Gateshead could be the latest area to lose its school library service as the council struggles to cope with public spending cuts.
The council is proposing to axe the library service to schools and instead fund two posts based in community libraries, as part of a drive to save #163;70 million over the next three years.
Closing the schools library service in the next financial year would save #163;56,000.
Children's author Alan Gibbons, who runs a campaign to save library services, has raised concerns about the move, pointing out that Gateshead is one of the library services involved in running the Northern Children's Book Festival (NCBF).
The 2010 NCBF attracted authors such as Julia Donaldson, of Gruffalo fame, and Korky Paul, illustrator of the Winnie the Witch books.
It has run for 28 years and is organised jointly by 12 local authorities.
Councils do not have to provide a schools library service, but most still do. The level of provision varies, but typically they provide librarian services for primary schools, including a rotating stock of fiction and non-fiction.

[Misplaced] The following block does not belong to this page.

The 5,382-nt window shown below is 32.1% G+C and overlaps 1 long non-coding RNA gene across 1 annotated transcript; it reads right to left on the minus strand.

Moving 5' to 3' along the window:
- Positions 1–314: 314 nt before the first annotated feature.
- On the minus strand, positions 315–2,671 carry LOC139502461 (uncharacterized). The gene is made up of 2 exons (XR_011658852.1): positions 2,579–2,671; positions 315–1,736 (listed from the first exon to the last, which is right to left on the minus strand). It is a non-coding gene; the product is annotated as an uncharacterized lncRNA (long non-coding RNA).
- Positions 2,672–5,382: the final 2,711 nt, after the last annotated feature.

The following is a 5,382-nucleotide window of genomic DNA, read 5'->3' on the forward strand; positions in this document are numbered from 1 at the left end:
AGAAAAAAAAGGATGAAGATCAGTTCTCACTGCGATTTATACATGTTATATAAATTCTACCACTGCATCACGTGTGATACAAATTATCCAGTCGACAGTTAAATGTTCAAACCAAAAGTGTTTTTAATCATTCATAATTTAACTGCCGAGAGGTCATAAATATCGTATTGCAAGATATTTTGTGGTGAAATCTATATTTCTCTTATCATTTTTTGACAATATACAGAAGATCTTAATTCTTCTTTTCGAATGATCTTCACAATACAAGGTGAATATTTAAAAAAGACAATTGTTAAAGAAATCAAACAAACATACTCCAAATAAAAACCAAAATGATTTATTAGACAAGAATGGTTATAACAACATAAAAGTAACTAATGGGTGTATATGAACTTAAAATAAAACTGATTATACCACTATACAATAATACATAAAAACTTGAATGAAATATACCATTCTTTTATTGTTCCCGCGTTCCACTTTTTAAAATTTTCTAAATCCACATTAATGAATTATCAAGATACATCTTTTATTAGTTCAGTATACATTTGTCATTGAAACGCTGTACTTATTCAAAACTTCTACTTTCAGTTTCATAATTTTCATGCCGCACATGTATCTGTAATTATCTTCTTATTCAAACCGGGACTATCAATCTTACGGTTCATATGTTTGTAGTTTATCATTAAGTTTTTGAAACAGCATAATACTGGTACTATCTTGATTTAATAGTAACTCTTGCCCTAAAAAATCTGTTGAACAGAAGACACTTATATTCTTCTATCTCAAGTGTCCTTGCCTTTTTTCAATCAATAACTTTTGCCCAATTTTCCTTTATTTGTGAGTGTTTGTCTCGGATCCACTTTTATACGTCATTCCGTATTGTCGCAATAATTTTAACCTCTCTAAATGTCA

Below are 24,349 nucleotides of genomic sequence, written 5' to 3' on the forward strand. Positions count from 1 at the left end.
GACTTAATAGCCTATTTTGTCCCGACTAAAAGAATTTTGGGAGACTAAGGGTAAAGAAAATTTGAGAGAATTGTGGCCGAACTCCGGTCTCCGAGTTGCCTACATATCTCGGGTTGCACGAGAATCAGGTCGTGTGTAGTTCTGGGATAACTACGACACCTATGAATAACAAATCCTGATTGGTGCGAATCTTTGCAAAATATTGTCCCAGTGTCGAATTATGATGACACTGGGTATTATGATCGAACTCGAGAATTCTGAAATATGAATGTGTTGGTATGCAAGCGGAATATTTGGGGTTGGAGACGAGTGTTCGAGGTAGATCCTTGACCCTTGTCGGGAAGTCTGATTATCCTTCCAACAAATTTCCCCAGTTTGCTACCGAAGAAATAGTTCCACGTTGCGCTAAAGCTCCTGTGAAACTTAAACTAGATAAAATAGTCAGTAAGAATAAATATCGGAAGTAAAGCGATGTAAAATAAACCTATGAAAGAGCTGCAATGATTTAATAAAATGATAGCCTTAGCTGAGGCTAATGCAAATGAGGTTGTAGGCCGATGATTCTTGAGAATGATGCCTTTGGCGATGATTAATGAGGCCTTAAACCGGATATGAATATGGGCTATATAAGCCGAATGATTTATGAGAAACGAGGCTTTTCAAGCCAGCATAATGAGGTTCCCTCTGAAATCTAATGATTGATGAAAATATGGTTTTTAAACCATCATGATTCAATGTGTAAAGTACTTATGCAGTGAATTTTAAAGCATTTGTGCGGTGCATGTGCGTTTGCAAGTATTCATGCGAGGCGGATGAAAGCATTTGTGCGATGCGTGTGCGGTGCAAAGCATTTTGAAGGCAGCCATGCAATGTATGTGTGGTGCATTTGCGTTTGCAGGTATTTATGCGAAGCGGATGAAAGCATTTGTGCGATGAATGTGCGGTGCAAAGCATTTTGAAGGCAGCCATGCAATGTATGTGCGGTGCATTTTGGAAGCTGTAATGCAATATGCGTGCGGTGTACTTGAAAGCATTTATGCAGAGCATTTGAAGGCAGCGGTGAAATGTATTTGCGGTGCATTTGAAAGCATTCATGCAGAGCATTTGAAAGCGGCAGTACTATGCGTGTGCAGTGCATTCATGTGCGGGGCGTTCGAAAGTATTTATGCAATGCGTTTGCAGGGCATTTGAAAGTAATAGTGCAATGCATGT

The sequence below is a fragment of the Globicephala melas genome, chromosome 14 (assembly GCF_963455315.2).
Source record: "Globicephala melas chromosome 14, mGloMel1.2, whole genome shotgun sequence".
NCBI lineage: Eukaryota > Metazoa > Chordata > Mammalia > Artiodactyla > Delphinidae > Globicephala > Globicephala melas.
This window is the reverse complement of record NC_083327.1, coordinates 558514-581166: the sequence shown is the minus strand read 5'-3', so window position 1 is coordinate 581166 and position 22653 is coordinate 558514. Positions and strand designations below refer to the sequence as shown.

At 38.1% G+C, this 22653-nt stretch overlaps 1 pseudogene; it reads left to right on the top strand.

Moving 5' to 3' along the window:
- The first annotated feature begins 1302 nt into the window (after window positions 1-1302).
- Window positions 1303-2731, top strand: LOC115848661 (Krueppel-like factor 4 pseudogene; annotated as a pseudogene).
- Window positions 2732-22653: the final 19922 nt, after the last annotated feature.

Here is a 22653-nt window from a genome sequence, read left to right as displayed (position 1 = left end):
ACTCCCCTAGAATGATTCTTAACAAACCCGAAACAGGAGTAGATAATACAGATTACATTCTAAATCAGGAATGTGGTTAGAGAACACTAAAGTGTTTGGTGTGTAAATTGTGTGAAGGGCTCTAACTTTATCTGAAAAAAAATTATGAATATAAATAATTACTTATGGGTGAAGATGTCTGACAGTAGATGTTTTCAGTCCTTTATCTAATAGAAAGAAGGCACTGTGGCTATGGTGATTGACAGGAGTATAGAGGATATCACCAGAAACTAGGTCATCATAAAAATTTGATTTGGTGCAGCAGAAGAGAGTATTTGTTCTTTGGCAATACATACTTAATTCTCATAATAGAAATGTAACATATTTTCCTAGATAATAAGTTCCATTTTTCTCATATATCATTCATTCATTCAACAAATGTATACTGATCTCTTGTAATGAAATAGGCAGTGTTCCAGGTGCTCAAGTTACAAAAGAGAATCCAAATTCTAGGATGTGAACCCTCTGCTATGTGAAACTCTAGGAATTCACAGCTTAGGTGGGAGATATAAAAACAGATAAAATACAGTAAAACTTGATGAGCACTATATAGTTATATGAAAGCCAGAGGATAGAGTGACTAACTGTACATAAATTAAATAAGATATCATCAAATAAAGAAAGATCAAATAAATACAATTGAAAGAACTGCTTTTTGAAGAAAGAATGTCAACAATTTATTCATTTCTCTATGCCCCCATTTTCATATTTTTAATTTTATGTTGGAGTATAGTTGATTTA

But some also supply curriculum resources, including a wide range of artefacts
However, since April 2010 the threat of more drastic cuts across council spending has seen the rate of closures accelerate.
In the past eight months, school library services in Cambridgeshire, Solihull and Kent have closed. Sutton has said it will close its service next year and in north London, Haringey has said it is likely to close its service too.
Tricia Adams, director of the School Library Association, said: "The issue is that they are seen as a soft target. Yet the contribution they can make to children's education can be quite dramatic.
"It is a huge shame that councils seem to be cutting them at a time when the schools need as much as support as they can get."
The proposal to close the Gateshead service is open to consultation, which is due to close on Christmas Eve.